The night: When sleep breaks and consciousness leaks

 作者:梅洒砗     |      日期:2019-03-01 08:16:01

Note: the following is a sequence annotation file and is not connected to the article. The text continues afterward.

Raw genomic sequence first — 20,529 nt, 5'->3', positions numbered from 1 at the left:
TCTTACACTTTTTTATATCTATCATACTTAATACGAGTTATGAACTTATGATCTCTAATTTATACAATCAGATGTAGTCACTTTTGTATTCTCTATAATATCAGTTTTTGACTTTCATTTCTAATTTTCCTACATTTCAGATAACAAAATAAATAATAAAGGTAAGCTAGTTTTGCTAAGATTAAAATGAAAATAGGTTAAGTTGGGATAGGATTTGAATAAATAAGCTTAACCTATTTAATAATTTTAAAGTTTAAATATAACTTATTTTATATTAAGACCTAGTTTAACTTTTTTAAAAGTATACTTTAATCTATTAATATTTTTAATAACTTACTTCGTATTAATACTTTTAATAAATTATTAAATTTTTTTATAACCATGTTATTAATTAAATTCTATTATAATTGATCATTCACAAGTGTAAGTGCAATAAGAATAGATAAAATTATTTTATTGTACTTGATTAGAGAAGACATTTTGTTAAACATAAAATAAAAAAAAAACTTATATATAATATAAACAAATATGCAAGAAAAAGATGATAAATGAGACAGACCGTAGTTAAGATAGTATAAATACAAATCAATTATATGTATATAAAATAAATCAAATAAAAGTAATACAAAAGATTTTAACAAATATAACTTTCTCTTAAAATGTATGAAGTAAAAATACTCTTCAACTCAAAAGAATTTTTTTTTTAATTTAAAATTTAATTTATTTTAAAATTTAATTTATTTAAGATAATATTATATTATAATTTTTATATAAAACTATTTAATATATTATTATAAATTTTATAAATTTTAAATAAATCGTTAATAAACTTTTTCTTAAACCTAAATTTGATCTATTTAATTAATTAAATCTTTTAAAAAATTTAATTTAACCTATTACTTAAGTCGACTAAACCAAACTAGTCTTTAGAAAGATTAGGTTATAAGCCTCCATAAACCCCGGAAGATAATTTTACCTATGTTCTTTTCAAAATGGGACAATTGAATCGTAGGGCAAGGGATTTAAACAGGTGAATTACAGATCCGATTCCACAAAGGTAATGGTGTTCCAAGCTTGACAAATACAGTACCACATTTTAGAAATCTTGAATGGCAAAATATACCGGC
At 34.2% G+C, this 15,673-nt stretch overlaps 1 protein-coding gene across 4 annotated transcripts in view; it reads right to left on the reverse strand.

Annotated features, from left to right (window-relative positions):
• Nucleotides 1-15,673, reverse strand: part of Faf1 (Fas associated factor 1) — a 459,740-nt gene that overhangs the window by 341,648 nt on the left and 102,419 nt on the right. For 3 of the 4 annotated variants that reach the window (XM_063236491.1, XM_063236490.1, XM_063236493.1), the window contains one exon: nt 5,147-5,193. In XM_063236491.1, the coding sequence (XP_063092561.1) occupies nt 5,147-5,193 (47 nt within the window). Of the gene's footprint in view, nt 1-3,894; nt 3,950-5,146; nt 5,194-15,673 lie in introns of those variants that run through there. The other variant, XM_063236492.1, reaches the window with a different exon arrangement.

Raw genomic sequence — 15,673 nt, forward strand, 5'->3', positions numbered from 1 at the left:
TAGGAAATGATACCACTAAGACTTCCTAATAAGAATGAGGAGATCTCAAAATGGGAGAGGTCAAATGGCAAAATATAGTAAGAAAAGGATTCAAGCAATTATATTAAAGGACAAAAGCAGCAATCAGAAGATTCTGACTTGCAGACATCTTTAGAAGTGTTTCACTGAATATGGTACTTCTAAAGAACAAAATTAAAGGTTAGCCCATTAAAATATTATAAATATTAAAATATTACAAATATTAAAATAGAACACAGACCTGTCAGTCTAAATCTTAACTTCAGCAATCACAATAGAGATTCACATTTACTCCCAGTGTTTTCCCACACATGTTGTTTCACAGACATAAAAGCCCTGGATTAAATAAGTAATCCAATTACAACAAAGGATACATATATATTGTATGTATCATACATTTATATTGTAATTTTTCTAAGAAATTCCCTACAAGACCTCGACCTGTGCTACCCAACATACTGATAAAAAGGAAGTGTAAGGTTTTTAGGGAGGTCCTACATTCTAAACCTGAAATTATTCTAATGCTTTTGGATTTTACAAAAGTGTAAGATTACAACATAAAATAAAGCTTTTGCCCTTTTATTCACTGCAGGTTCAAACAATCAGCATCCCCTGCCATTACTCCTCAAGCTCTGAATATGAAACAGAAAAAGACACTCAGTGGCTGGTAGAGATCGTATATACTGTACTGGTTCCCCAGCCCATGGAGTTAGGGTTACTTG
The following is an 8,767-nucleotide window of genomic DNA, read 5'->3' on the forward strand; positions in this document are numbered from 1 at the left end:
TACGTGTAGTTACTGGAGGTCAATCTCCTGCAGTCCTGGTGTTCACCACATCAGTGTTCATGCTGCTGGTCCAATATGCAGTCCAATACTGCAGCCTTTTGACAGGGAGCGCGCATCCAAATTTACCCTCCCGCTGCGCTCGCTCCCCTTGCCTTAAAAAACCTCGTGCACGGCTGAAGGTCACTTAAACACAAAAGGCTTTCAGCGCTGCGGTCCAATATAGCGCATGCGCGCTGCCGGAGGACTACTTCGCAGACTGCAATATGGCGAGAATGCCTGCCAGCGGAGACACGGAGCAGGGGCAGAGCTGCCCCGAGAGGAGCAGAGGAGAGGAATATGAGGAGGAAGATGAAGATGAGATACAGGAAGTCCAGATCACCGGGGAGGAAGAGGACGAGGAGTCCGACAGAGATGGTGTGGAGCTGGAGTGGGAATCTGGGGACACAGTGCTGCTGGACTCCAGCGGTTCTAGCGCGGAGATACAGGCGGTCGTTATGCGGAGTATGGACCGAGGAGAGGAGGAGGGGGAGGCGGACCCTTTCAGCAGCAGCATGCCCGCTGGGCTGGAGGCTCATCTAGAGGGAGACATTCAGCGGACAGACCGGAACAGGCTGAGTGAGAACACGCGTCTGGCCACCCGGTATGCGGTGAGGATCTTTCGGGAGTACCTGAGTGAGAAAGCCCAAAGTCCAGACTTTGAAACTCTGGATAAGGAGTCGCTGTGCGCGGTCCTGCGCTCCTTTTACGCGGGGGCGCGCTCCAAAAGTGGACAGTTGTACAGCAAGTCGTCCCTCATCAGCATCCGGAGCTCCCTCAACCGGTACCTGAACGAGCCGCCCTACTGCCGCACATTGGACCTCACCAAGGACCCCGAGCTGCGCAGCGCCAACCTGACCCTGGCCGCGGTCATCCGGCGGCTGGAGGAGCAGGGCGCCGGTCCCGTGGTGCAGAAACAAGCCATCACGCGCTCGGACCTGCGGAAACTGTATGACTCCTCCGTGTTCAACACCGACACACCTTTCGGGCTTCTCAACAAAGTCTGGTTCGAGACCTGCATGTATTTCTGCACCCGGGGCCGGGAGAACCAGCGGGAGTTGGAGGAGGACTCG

By Ann Finkbeiner Video: Sleep disorder makes people act out their dreams Read more: “The night: The nocturnal journey of body and mind“ THE camera is trained on a man in the grip of an agitated sleep. He has thrown off the covers. Now he hoists himself into a kneeling position. His mouth slack with sleep, he starts punching desperately and repeatedly. Suddenly he flings his arms over his head, gripping what seems to be an invisible sword. He plunges it into the bed, over and over, his fists making deep impressions in the mattress next to him, where another sleeper might be. Like many sleep-clinic recordings, this one is “really creepy”, says John Peever, a neurologist who studies sleep disorders at the University of Toronto in Canada. And bizarre, too: this man’s brain is asleep, and yet his body moves with vigour and violence. People come to these clinics to seek help. Perhaps they have eaten things asleep that they’d never go near during the day – some ice maybe, or dog food, or dishwashing detergent. They might have had sex without knowing it. They might have dreamed of trying to save a child or partner, only to wake and find they’re hurting them instead. These are parasomnias, sleep disorders that blur the supposedly set lines between wakefulness and sleeping. As we start to unravel the mechanisms that might be at work, we are finding that the boundaries between states of consciousness are more porous than we expected. We exist in essentially three states: awake, in deep sleep, and in dreaming sleep. Awake,